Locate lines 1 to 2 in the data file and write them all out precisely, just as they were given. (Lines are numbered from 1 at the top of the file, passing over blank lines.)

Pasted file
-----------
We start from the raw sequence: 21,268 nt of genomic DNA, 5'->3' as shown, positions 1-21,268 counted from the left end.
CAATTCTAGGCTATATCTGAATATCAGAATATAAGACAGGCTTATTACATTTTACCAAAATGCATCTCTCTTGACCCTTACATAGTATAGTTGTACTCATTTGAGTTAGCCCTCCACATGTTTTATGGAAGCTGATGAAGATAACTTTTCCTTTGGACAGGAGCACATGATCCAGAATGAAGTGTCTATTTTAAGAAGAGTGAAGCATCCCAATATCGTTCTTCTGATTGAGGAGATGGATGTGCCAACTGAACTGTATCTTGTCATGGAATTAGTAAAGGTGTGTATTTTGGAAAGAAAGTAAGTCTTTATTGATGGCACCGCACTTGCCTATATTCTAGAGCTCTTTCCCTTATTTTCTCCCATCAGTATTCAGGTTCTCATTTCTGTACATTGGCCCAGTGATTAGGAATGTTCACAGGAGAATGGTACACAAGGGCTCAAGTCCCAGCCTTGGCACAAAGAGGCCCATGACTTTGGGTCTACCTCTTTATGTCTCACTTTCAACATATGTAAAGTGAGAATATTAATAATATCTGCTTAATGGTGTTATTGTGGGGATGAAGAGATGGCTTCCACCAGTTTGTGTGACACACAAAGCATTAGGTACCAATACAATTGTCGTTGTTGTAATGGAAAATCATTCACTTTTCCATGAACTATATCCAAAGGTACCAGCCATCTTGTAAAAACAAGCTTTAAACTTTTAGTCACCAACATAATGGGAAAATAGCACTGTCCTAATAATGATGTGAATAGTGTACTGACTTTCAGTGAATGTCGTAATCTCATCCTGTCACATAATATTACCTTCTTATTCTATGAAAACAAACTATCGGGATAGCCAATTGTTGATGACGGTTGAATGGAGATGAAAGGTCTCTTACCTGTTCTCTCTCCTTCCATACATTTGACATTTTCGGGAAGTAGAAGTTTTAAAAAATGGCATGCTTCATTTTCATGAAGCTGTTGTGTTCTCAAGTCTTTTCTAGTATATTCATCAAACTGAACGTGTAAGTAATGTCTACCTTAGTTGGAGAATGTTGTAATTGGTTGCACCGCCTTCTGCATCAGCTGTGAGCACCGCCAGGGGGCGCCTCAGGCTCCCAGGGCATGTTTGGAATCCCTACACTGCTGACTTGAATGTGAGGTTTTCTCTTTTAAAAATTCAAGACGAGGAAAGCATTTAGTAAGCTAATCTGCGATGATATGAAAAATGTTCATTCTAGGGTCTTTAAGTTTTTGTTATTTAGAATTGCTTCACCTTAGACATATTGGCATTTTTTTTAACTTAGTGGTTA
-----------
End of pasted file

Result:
We start from the raw sequence: 21,268 nt of genomic DNA, 5'->3' as shown, positions 1-21,268 counted from the left end.
CAATTCTAGGCTATATCTGAATATCAGAATATAAGACAGGCTTATTACATTTTACCAAAATGCATCTCTCTTGACCCTTACATAGTATAGTTGTACTCATTTGAGTTAGCCCTCCACATGTTTTATGGAAGCTGATGAAGATAACTTTTCCTTTGGACAGGAGCACATGATCCAGAATGAAGTGTCTATTTTAAGAAGAGTGAAGCATCCCAATATCGTTCTTCTGATTGAGGAGATGGATGTGCCAACTGAACTGTATCTTGTCATGGAATTAGTAAAGGTGTGTATTTTGGAAAGAAAGTAAGTCTTTATTGATGGCACCGCACTTGCCTATATTCTAGAGCTCTTTCCCTTATTTTCTCCCATCAGTATTCAGGTTCTCATTTCTGTACATTGGCCCAGTGATTAGGAATGTTCACAGGAGAATGGTACACAAGGGCTCAAGTCCCAGCCTTGGCACAAAGAGGCCCATGACTTTGGGTCTACCTCTTTATGTCTCACTTTCAACATATGTAAAGTGAGAATATTAATAATATCTGCTTAATGGTGTTATTGTGGGGATGAAGAGATGGCTTCCACCAGTTTGTGTGACACACAAAGCATTAGGTACCAATACAATTGTCGTTGTTGTAATGGAAAATCATTCACTTTTCCATGAACTATATCCAAAGGTACCAGCCATCTTGTAAAAACAAGCTTTAAACTTTTAGTCACCAACATAATGGGAAAATAGCACTGTCCTAATAATGATGTGAATAGTGTACTGACTTTCAGTGAATGTCGTAATCTCATCCTGTCACATAATATTACCTTCTTATTCTATGAAAACAAACTATCGGGATAGCCAATTGTTGATGACGGTTGAATGGAGATGAAAGGTCTCTTACCTGTTCTCTCTCCTTCCATACATTTGACATTTTCGGGAAGTAGAAGTTTTAAAAAATGGCATGCTTCATTTTCATGAAGCTGTTGTGTTCTCAAGTCTTTTCTAGTATATTCATCAAACTGAACGTGTAAGTAATGTCTACCTTAGTTGGAGAATGTTGTAATTGGTTGCACCGCCTTCTGCATCAGCTGTGAGCACCGCCAGGGGGCGCCTCAGGCTCCCAGGGCATGTTTGGAATCCCTACACTGCTGACTTGAATGTGAGGTTTTCTCTTTTAAAAATTCAAGACGAGGAAAGCATTTAGTAAGCTAATCTGCGATGATATGAAAAATGTTCATTCTAGGGTCTTTAAGTTTTTGTTATTTAGAATTGCTTCACCTTAGACATATTGGCATTTTTTTTAACTTAGTGGTTA